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Seo, Sim, Song, Kwak, and Lee: Iatrogenic aortic insufficiency following concomitant septal myectomy and aortic valve replacement

Iatrogenic aortic insufficiency following concomitant septal myectomy and aortic valve replacement

Saija Seo1, Jeesuk Sim1, Young Song1,2, Young Lan Kwak1,2,3, Jong Wha Lee1,3
Regurgitation immediately after valve replacement surgery is not an unusual complication. It is caused mostly by an incomplete disc closure with the use of a mechanical valve, or by paravalvular leakage. Rarely, it can be caused from injury of the prosthesis during surgery, which is prone to happen in patients undergoing concomitant surgery or having an unfavorable anatomy. We experienced a case of prosthetic injury in a patient who underwent aortic valve replacement and septal myectomy with concomitant coronary artery bypass graft (CABG) surgery.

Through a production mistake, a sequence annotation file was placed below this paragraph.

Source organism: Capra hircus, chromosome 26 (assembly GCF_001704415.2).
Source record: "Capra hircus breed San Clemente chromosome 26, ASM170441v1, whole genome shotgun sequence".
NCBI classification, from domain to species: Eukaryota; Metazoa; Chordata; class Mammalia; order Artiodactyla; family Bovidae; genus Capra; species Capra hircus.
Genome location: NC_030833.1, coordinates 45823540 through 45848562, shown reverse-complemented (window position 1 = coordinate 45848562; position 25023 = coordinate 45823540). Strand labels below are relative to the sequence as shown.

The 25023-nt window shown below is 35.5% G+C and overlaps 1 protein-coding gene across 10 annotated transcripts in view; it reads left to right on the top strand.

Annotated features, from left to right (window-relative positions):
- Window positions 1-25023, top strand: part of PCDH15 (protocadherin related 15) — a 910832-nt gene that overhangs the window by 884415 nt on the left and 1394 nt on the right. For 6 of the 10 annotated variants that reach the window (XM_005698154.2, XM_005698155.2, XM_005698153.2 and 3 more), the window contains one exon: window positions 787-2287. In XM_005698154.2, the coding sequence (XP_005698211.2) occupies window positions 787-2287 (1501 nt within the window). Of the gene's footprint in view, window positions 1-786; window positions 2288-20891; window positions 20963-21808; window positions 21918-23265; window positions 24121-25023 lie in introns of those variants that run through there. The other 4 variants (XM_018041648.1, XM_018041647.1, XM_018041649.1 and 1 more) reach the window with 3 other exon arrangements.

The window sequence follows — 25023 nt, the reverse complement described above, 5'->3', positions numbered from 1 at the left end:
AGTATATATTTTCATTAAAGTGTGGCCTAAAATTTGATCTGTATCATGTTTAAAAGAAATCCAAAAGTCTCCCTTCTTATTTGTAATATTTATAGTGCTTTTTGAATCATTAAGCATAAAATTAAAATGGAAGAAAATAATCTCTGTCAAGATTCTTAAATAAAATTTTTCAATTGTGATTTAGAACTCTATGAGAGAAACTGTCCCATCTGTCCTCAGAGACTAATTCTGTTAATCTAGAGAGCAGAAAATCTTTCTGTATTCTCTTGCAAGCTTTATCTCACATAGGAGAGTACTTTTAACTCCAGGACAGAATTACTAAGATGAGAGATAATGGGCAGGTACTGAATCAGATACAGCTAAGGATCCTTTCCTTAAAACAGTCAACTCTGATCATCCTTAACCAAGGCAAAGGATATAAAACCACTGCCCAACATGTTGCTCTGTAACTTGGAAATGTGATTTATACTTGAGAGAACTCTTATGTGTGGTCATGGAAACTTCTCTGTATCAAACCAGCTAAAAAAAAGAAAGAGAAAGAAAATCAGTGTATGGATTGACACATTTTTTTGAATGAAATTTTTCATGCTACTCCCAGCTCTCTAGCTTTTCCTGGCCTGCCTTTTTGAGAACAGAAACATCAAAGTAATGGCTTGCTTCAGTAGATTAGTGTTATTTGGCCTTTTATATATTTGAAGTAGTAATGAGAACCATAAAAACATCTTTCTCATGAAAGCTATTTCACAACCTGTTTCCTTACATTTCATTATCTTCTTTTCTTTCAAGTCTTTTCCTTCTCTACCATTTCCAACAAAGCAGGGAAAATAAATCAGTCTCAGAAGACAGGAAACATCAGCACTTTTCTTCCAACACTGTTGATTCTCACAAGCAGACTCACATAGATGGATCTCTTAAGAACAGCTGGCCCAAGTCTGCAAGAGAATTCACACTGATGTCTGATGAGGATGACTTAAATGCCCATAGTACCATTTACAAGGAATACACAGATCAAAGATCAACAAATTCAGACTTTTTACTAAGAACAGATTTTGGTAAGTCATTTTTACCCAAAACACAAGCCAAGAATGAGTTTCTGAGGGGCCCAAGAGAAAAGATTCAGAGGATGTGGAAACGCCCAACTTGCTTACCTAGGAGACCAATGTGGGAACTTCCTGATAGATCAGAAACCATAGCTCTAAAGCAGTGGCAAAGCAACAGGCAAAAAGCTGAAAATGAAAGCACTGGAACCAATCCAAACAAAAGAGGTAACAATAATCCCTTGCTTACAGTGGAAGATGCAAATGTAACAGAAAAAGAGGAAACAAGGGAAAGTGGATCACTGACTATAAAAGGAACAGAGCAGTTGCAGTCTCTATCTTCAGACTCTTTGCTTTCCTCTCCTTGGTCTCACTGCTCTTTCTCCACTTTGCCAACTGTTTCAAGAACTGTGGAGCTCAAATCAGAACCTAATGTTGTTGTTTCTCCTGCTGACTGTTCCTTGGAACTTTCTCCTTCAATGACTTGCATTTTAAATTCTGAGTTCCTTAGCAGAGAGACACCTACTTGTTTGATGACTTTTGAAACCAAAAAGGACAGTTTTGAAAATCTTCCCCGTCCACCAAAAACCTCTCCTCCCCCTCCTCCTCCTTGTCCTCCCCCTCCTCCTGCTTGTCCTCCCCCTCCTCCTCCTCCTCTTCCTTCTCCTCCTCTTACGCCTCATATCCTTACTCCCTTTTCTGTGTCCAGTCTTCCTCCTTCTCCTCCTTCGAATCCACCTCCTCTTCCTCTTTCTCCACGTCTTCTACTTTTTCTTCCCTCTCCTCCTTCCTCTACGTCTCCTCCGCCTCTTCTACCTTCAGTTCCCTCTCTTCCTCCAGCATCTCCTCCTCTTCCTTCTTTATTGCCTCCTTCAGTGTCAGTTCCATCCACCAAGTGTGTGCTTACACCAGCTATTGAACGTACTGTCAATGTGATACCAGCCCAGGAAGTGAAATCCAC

A 68-year-old woman who was diagnosed with severe aortic stenosis and coronary artery disease combined with asymmetrical left ventricular (LV) basal wall hypertrophy (maximal diameter at systolic phase: 20 mm) was referred to us for surgery. The operation was performed through the median sternotomy under standard general anesthesia. After accomplishing a conventional cardiopulmonary bypass (CPB) and aortic cross clamping, a transverse aortotomy was made just above the sinus of the Valsalva. Additionally, the removal of the calcified aortic valve leaflets and resection of the LV septal muscle were performed. A 19 mm Epic supra annular tissue valve (St. Jude Medical, Inc., St. Paul, MN, USA) was chosen, but the patient's aortic annulus and root were so narrow and rigid that aortic root enlargement had to be performed for the implantation of the prosthesis. After closure of the aortotomy, CABG surgery was performed by anastomosing the saphenous vein graft from the ascending aorta to the right coronary artery and the internal mammary artery to the left anterior descending artery. After weaning the patient off CPB, the transesophageal echocardiography (TEE) revealed a ventricular septal defect (VSD) on the mid-esophageal right ventricular (RV) inflow-outflow view (Fig. 1A). The VSD was membranous in location, 6-7 mm beneath the prosthetic aortic valve, and measured 5-6 mm in diameter. The CPB was reinstituted, and patch repair of the VSD was performed through a right atriotomy. At the end of the second CPB, no VSD was evident, but a newly appeared periprosthetic regurgitant was seen on the TEE (Fig. 1B). The color-flow Doppler showed a high-velocity, eccentric turbulent regurgitant jet, suggesting pathological leakage. We recommended against proceeding with the surgery since the leakage occurred to a mild extent and further prolongation of the CPB time might have been excessively harmful to the patient. The total CPB time was 4 hr 37 min. She was transported to the intensive care unit, receiving norepinephrine and vasopressin. She progressively deteriorated, resulting in multiorgan failure, and expired the day after the surgery.